• Images: a selection of correctly sized images for use on Facebook, Twitter, Instagram or any other social network.
  • Suggested posts: examples of posts for Facebook and Instagram plus tweets for Twitter.
  • Links: the suggested posts for Facebook and Twitter also contain links to the It Starts With Me online testing tools and the self-sampling postal test service.

Download via Dropbox

Download via Wetransfer (link updated 11 November)

Key messages

This year, the campaign will feature celebrities and influencers promoting ‘Give HIV the finger: a finger-prick test is all it takes’, a continuation of the successful creative that we have run for the last two years.

Our key messages for this year’s campaign are:

  • Testing for HIV is easy, all it takes is a finger-prick test.
    People can live with HIV for a long time without any symptoms, testing is the only way to know your HIV status.
    Anyone diagnosed with HIV in the UK can access free treatment and support.
    If you have HIV, finding out means you can start treatment, stay healthy and avoid passing the virus onto anyone else.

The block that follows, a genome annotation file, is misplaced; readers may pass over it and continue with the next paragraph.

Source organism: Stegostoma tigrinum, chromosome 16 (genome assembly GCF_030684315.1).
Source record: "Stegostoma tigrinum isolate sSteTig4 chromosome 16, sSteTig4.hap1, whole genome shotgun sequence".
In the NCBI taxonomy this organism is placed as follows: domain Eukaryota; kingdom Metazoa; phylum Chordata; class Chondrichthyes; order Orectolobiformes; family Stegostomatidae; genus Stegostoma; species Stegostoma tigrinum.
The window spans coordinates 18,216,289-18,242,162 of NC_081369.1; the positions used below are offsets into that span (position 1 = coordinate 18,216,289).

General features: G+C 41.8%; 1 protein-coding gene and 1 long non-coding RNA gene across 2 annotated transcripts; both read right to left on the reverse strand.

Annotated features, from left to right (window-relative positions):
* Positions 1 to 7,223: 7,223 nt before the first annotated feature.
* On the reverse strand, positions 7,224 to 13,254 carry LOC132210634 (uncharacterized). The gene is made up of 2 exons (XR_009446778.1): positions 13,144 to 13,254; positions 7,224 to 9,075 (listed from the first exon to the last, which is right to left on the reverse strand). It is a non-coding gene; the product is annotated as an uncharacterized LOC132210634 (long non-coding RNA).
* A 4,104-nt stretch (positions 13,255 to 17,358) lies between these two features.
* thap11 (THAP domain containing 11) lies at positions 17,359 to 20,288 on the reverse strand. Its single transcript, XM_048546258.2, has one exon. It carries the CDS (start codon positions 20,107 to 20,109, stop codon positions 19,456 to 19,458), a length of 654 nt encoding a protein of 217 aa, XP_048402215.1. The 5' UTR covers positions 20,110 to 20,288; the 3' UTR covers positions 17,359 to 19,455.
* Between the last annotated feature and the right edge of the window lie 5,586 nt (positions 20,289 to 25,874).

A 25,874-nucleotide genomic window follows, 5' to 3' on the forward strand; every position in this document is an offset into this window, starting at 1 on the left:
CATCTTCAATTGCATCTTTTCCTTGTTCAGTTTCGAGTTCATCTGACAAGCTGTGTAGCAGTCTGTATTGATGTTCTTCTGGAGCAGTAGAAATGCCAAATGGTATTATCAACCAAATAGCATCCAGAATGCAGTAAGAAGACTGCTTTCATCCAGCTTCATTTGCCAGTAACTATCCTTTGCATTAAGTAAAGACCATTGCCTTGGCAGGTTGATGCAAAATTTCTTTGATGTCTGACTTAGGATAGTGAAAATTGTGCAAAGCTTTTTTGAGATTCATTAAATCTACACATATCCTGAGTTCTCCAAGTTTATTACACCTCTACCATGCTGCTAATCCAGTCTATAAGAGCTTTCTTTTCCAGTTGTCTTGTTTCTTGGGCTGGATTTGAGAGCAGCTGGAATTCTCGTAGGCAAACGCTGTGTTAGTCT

There are more ways than ever to test – in a sexual health service, your GP, through community organisations and via online testing.


This year’s hashtag is #HIVTestWeek. Hashtags are not case sensitive so using #hivtestweek would work as well – we’ve just used capitals to make it easier to read what the hashtag is about.

Coming soon: campaign videos.

National HIV Testing Week 2019 resources now available

Resources available for National Health Testing Week 2019

Free resources to promote HIV testing this National HIV Testing Week are now available to order.

This year’s resources include:

  • posters,
  • leaflets,
  • condom packs,
  • stickers,
  • display stands,
  • a limited number of T-shirts.

Take part in the campaign

This year, the campaign will feature celebrities and influencers promoting ‘Give HIV the finger: a finger-prick test is all it takes’, a continuation of the successful creative that we have run for the last two years.

National HIV Testing Week starts on Saturday 16 November 2019 and aims to promote regular testing among the most affected population groups and to reduce the number of people who are diagnosed late or remain undiagnosed.

We are inviting organisations to participate by running campaign events, providing extra testing opportunities, and promoting HIV testing and prevention services with our support.

Order your resources today